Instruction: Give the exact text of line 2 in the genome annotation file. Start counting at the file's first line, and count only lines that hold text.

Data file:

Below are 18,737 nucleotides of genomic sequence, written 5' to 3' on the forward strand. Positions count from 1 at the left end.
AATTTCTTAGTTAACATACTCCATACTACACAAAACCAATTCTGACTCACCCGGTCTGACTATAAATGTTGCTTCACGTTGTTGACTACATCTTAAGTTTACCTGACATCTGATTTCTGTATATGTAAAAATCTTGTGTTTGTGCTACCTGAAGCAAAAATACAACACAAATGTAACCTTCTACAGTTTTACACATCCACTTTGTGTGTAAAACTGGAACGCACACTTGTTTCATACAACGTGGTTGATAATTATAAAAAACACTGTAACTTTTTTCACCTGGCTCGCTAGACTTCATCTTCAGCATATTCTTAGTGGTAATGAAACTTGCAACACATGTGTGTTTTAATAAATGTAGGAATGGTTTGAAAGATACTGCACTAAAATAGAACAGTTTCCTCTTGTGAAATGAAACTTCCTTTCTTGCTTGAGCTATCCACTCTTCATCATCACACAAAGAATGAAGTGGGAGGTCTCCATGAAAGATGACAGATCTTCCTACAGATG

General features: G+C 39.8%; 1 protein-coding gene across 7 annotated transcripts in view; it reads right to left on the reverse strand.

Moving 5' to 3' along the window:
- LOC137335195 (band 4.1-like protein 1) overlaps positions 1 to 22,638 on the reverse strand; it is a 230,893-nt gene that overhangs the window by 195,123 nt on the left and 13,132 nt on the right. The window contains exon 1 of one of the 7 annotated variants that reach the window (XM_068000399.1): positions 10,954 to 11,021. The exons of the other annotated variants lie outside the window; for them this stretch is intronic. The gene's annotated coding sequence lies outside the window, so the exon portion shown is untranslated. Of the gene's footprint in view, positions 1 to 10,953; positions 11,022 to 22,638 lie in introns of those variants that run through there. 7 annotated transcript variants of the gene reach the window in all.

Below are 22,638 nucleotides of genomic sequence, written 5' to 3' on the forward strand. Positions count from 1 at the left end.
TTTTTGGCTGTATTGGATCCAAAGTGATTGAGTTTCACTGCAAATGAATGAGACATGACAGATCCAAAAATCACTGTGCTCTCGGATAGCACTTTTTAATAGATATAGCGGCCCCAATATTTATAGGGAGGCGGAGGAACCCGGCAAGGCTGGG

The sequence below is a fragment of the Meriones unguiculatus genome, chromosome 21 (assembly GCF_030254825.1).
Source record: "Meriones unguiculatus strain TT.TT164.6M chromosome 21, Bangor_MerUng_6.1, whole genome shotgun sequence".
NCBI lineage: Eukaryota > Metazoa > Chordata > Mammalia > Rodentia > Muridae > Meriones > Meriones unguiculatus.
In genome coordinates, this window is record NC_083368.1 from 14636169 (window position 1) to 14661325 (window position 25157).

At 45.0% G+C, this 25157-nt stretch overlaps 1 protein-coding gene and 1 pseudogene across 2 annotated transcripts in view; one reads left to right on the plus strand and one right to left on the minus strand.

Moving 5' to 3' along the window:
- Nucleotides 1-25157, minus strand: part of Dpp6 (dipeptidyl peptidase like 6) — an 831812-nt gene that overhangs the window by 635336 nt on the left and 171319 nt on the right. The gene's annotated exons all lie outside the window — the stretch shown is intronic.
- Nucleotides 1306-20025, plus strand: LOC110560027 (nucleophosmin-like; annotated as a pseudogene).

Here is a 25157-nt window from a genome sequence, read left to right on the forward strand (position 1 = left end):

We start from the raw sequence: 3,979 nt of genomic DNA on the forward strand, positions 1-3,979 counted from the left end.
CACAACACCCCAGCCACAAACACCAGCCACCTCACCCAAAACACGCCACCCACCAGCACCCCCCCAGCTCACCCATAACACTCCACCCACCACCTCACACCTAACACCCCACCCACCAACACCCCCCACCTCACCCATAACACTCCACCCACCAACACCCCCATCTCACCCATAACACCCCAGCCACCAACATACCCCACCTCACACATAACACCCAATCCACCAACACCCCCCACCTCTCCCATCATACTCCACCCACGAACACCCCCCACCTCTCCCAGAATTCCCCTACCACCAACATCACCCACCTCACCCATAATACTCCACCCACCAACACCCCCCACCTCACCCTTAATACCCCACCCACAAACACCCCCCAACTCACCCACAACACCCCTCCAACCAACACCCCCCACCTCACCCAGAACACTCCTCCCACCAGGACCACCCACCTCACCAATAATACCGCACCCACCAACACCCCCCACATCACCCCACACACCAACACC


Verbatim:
AATTTCTTAGTTAACATACTCCATACTACACAAAACCAATTCTGACTCACCCGGTCTGACTATAAATGTTGCTTCACGTTGTTGACTACATCTTAAGTTTACCTGACATCTGATTTCTGTATATGTAAAAATCTTGTGTTTGTGCTACCTGAAGCAAAAATACAACACAAATGTAACCTTCTACAGTTTTACACATCCACTTTGTGTGTAAAACTGGAACGCACACTTGTTTCATACAACGTGGTTGATAATTATAAAAAACACTGTAACTTTTTTCACCTGGCTCGCTAGACTTCATCTTCAGCATATTCTTAGTGGTAATGAAACTTGCAACACATGTGTGTTTTAATAAATGTAGGAATGGTTTGAAAGATACTGCACTAAAATAGAACAGTTTCCTCTTGTGAAATGAAACTTCCTTTCTTGCTTGAGCTATCCACTCTTCATCATCACACAAAGAATGAAGTGGGAGGTCTCCATGAAAGATGACAGATCTTCCTACAGATG